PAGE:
Tray Formers: How to Optimize for Performance

Tray former

Folding cartons are one of the most efficient ways to package products. Heiber + Schröder offers highly versatile tray formers to erect a variety of tray style cartons like chip scoops, French fry or nacho trays, Chinese takeaway boxes with web corners, trays with lid, hamburger clamshell boxes and more. Tray walls can be vertical or tapered. H+S tray formers can form trays with a 5° - 40° taper.

Achieving a consistently well-formed package during the production run implies several tasks before the gluing and folding phase, and technological improvements featured on Heiber + Schröder tray formers help you achieve the perfectly finished product.

Tray Design

If we review the folding carton manufacturing process, it all starts with the design itself. The package should be developed in a way that fulfills its four basic functions: information, visual impact, convenience, and protection. The shape and material must be evaluated to deliver structural support. The most widely used paperboard types are SBS (coated solid bleached sulfate), SUS (coated solid unbleached sulfate) and coated recycled. Other substrates are folding box board (FBB) and white lined chip board (WLC). They are coated with clay for optimum printability. Heiber + Schröder tray formers can work with paperboard ranging from 200 to 600 g/m2 and corrugated up to 1.5 mm thick.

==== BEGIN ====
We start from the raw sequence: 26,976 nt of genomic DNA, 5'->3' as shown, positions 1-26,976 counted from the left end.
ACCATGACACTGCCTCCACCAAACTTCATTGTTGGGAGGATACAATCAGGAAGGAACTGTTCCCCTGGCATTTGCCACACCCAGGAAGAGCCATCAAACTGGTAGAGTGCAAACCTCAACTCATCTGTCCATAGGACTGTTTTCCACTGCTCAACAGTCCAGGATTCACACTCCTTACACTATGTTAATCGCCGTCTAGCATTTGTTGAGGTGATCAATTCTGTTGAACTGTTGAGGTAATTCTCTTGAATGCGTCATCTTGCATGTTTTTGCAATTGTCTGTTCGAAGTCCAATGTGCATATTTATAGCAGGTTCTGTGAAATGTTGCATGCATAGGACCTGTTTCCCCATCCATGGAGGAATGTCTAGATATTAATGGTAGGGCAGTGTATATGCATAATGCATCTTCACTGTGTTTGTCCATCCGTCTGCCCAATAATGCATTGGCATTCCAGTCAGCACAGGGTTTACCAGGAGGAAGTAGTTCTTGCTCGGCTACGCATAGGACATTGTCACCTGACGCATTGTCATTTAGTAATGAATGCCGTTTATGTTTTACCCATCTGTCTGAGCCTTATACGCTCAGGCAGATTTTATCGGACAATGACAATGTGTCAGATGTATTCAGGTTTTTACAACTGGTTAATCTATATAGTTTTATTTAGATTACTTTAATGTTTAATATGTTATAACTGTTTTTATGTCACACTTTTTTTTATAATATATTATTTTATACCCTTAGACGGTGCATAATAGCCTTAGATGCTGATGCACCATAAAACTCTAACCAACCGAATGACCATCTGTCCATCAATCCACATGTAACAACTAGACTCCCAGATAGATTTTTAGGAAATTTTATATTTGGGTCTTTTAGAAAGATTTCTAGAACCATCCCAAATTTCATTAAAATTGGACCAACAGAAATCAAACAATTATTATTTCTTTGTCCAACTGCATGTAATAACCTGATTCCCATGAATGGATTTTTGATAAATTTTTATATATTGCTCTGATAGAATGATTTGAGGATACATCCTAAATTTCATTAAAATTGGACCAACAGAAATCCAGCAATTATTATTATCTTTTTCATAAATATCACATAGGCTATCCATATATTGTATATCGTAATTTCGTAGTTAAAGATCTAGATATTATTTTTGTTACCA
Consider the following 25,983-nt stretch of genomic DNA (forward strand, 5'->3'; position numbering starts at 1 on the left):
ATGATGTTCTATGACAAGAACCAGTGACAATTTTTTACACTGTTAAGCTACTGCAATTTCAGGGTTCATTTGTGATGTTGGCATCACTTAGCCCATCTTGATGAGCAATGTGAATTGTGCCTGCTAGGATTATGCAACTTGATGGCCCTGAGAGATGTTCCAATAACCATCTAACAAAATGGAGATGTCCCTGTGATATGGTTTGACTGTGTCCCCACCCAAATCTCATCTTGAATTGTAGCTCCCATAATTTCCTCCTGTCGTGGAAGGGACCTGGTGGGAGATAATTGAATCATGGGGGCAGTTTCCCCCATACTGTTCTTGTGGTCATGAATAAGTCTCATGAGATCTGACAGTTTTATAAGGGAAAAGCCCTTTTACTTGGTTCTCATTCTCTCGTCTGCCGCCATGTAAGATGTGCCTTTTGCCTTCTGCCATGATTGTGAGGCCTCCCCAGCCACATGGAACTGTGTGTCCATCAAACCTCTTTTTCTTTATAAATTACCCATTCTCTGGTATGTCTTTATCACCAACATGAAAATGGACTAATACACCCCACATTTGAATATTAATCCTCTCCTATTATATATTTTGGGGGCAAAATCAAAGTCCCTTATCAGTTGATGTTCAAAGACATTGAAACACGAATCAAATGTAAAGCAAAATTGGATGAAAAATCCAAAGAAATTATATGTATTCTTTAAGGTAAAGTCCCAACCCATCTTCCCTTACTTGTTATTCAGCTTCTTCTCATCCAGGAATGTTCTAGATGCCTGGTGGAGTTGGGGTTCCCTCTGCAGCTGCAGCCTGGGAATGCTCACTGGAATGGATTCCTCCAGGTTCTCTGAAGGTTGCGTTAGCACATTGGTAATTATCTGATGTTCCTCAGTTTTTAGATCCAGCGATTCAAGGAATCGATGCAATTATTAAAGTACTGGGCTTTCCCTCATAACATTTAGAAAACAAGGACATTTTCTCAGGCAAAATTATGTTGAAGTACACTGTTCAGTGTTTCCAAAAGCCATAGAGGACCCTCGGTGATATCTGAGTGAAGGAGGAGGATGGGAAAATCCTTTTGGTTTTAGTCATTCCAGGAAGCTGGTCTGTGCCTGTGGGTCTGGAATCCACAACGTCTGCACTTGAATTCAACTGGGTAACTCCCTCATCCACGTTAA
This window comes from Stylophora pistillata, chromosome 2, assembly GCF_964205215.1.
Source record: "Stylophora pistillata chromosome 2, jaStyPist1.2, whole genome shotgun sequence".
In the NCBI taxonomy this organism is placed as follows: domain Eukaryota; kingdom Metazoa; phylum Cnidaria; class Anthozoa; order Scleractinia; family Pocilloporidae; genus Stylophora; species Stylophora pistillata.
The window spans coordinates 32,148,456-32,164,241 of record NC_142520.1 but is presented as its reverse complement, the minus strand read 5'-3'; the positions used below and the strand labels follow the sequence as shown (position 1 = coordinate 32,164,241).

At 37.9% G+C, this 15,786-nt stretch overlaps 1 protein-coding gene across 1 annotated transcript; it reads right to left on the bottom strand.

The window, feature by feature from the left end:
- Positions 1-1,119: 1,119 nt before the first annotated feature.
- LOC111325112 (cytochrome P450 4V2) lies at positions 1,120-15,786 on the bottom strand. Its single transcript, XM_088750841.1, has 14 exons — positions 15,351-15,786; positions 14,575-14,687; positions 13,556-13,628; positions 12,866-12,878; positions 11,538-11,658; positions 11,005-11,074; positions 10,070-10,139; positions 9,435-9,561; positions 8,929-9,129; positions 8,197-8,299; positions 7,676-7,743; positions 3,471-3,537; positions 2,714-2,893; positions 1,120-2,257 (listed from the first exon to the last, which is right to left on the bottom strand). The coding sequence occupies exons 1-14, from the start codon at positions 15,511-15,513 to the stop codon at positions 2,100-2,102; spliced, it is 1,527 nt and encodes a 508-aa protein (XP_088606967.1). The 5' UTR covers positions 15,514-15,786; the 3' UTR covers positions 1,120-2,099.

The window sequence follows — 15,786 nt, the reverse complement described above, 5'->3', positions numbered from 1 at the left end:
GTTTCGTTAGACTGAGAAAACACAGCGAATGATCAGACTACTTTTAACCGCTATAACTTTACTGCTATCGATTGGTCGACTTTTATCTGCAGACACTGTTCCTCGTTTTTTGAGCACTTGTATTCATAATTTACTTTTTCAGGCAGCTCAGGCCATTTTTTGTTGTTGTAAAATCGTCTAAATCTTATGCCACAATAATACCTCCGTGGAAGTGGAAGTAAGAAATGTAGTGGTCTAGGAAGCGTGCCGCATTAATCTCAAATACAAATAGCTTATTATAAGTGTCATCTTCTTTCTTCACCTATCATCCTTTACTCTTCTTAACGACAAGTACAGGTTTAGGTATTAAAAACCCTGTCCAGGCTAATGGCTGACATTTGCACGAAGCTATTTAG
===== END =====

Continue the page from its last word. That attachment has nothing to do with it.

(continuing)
The package dimensions affect sheet utilization rate. Cleverly laying out the blanks in the full-size paperboard sheet can save thousands in waste. Not only must the design fit the sheet, but it is restricted by the maximum blank sizes that the tray formers can process.

Cutting and Creasing

Along with the graphic design, the package has a cut and crease pattern. The cutting die extracts the package from the sheet and the creases (also called "scores") mark where the carton will be folded to take three-dimensional shape. Creases define the edges of the panels and flaps. Knowing that all paperboard is manufactured in a process where fibers are aligned in one particular direction, it makes sense to make the creases run in the same direction as these fibers ("with the grain") instead of perpendicularly ("against the grain"). Otherwise, during the forming process, the crease may break.

When designing the folding carton, the format may have glued flaps or locking corners to hold the package in shape for final use. Designers must consider that tray formers require that the glued areas do not have printing on them, for better adherence.

The actual cutting and creasing operation is done with a die, which can be setup in flat bed or rotary equipment. When the latter is used, it is usually as a final stage in the printing line. When the crease is produced, some internal delamination occurs (the different layers in the paperboard separate). And when folded in the tray former, further delamination takes place. If the crease was well done, the printed side should not show cracking, and the reverse side should have an even bulge, without crumpling. If the carton is poorly creased, the liner splits and exposes the inner layers of the paperboard.

An irregular crease has several effects on the package: it can cause the panel or flap to spring back (preventing proper adherence or folding) and reduce package compression strength as the panels and flaps will be incorrectly positioned in the tray former.

Quality control in this first stage is crucial. The edges of the printed pieces should be clean and free of debris, such as torn fibers or clumps. Loose paperboard particles would compromise the efficiency of the gluing process. 

Once the carton blanks are cut and creased, they may be sent to the packager for storage and later product filling, or they may be glued and folded for convenience, using tray formers like the CE1000 or the CE1560.

Tray Formers' First Step